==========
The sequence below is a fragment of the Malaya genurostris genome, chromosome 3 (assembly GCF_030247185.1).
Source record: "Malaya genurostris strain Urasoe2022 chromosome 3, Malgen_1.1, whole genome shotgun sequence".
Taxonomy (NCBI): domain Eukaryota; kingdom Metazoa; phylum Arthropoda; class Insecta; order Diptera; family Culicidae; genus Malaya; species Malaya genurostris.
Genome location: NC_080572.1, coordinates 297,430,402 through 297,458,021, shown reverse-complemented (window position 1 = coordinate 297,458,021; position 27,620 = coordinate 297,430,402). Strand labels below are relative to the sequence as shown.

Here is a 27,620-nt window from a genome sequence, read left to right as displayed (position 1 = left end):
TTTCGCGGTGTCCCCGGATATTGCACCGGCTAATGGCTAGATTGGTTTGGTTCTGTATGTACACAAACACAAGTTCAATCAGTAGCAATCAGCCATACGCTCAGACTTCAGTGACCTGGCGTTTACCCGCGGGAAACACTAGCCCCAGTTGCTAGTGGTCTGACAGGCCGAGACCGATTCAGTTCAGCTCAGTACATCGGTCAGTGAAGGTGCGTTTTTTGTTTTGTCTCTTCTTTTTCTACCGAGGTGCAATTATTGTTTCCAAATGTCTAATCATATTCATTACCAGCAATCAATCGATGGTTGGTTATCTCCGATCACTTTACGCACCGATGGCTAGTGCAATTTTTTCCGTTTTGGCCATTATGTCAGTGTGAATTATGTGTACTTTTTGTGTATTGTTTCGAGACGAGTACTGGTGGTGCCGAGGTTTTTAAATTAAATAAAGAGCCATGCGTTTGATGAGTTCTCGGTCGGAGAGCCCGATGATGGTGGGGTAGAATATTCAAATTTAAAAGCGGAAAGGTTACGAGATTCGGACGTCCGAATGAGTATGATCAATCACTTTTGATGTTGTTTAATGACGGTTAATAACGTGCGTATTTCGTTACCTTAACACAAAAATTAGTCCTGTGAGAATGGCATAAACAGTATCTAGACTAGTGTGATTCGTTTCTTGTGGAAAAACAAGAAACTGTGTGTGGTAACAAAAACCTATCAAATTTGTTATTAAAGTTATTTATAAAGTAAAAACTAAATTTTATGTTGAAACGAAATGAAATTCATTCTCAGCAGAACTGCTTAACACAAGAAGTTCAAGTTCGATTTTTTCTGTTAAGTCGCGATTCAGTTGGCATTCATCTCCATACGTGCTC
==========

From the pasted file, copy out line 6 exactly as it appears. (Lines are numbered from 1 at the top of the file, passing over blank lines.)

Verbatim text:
TTTCGCGGTGTCCCCGGATATTGCACCGGCTAATGGCTAGATTGGTTTGGTTCTGTATGTACACAAACACAAGTTCAATCAGTAGCAATCAGCCATACGCTCAGACTTCAGTGACCTGGCGTTTACCCGCGGGAAACACTAGCCCCAGTTGCTAGTGGTCTGACAGGCCGAGACCGATTCAGTTCAGCTCAGTACATCGGTCAGTGAAGGTGCGTTTTTTGTTTTGTCTCTTCTTTTTCTACCGAGGTGCAATTATTGTTTCCAAATGTCTAATCATATTCATTACCAGCAATCAATCGATGGTTGGTTATCTCCGATCACTTTACGCACCGATGGCTAGTGCAATTTTTTCCGTTTTGGCCATTATGTCAGTGTGAATTATGTGTACTTTTTGTGTATTGTTTCGAGACGAGTACTGGTGGTGCCGAGGTTTTTAAATTAAATAAAGAGCCATGCGTTTGATGAGTTCTCGGTCGGAGAGCCCGATGATGGTGGGGTAGAATATTCAAATTTAAAAGCGGAAAGGTTACGAGATTCGGACGTCCGAATGAGTATGATCAATCACTTTTGATGTTGTTTAATGACGGTTAATAACGTGCGTATTTCGTTACCTTAACACAAAAATTAGTCCTGTGAGAATGGCATAAACAGTATCTAGACTAGTGTGATTCGTTTCTTGTGGAAAAACAAGAAACTGTGTGTGGTAACAAAAACCTATCAAATTTGTTATTAAAGTTATTTATAAAGTAAAAACTAAATTTTATGTTGAAACGAAATGAAATTCATTCTCAGCAGAACTGCTTAACACAAGAAGTTCAAGTTCGATTTTTTCTGTTAAGTCGCGATTCAGTTGGCATTCATCTCCATACGTGCTC